The term “skeptic” is derived from Greek and originally meant inquiry and doubt. In modern vernacular, “skeptic” means “a person inclined to question or doubt all accepted opinions.” It is often a pejorative term to indicate someone who is closed-minded.
The Skeptical Movement uses the label “skeptic” to associate itself with Scientific Skepticism promoted by Carl Sagan and to distinguish itself from philosophical skepticism or cynicism.
A skeptic is one who prefers beliefs and conclusions that are reliable and valid to ones that are comforting or convenient, and therefore rigorously and openly applies the methods of science and reason to all empirical claims, especially their own. A skeptic provisionally proportions acceptance of any claim to valid logic and a fair and thorough assessment of available evidence, and studies the pitfalls of human reason and the mechanisms of deception so as to avoid being deceived by others or themselves. Skepticism values method over any particular conclusion.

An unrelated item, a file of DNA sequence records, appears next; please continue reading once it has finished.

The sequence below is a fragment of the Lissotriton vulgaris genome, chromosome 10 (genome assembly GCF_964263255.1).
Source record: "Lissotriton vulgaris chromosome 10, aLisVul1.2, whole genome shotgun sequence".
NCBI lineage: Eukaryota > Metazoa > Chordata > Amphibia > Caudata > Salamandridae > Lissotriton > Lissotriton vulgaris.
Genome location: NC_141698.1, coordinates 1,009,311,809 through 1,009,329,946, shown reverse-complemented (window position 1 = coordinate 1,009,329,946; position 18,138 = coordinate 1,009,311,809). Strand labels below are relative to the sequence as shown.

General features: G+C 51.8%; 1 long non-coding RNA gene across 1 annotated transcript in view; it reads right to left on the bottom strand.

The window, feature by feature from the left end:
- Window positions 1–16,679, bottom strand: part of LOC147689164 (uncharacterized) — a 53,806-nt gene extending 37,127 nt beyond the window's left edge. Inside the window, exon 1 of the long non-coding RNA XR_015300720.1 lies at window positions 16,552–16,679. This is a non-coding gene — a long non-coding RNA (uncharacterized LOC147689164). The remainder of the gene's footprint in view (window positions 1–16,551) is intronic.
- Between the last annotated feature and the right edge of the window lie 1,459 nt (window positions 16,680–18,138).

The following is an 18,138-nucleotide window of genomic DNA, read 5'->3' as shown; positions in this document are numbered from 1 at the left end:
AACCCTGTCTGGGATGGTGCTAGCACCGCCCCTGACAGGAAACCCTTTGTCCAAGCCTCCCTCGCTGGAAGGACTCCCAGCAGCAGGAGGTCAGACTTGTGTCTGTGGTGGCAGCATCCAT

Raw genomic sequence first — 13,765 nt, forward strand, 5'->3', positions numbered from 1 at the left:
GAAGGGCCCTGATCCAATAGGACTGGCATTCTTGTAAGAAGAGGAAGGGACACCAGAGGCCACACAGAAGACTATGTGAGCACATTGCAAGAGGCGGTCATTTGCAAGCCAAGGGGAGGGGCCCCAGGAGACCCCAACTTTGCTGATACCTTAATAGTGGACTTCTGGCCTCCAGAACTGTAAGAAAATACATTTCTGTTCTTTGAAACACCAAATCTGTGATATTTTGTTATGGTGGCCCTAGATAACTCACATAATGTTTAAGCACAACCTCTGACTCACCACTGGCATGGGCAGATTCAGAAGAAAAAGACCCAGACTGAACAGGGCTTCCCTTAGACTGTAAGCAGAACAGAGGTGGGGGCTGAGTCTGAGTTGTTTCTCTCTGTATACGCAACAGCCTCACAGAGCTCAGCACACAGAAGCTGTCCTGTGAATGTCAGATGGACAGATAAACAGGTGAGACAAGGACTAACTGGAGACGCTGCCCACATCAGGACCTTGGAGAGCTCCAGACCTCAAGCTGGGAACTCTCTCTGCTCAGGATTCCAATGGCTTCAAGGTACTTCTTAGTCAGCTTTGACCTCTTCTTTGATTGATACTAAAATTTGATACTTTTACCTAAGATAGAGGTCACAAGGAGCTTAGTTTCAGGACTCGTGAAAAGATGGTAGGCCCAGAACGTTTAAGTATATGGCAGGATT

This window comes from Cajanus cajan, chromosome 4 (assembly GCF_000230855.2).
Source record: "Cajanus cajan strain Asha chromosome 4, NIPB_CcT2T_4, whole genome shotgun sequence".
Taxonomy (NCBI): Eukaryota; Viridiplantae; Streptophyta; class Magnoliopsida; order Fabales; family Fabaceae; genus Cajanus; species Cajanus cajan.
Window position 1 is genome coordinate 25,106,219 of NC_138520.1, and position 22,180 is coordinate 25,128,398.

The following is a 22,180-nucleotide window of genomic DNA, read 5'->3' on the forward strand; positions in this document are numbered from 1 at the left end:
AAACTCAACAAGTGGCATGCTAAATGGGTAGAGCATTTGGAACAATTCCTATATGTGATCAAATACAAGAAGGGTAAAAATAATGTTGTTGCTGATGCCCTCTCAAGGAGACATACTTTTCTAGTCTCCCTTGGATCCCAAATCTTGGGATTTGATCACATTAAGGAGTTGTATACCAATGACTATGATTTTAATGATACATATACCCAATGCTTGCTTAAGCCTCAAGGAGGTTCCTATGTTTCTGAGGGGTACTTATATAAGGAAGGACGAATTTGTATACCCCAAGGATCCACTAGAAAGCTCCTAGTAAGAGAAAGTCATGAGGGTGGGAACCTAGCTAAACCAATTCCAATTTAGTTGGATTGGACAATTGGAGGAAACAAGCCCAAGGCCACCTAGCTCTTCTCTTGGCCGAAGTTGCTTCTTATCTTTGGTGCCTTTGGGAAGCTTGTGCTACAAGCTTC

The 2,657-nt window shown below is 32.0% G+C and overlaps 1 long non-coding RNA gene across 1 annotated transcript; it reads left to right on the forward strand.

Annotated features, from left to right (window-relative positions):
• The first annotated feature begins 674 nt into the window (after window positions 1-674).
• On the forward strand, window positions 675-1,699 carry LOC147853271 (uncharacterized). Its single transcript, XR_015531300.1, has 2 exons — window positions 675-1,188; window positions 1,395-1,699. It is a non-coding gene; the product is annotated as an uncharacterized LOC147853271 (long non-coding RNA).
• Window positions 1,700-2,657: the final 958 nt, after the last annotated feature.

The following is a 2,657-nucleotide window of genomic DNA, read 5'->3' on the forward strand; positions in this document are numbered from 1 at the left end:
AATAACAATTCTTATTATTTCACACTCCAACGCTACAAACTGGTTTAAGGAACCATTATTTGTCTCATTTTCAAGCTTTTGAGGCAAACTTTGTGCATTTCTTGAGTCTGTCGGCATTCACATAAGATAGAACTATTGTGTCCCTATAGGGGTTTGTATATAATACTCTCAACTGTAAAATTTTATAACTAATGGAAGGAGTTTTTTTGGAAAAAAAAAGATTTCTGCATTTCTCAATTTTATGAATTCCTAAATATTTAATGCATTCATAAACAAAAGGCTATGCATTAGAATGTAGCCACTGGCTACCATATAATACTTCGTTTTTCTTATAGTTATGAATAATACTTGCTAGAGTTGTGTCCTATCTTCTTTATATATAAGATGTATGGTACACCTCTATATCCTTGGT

For a full discussion of the term “skeptic” presented by Dr. Steven Novella, view his blog post in Skepticblog.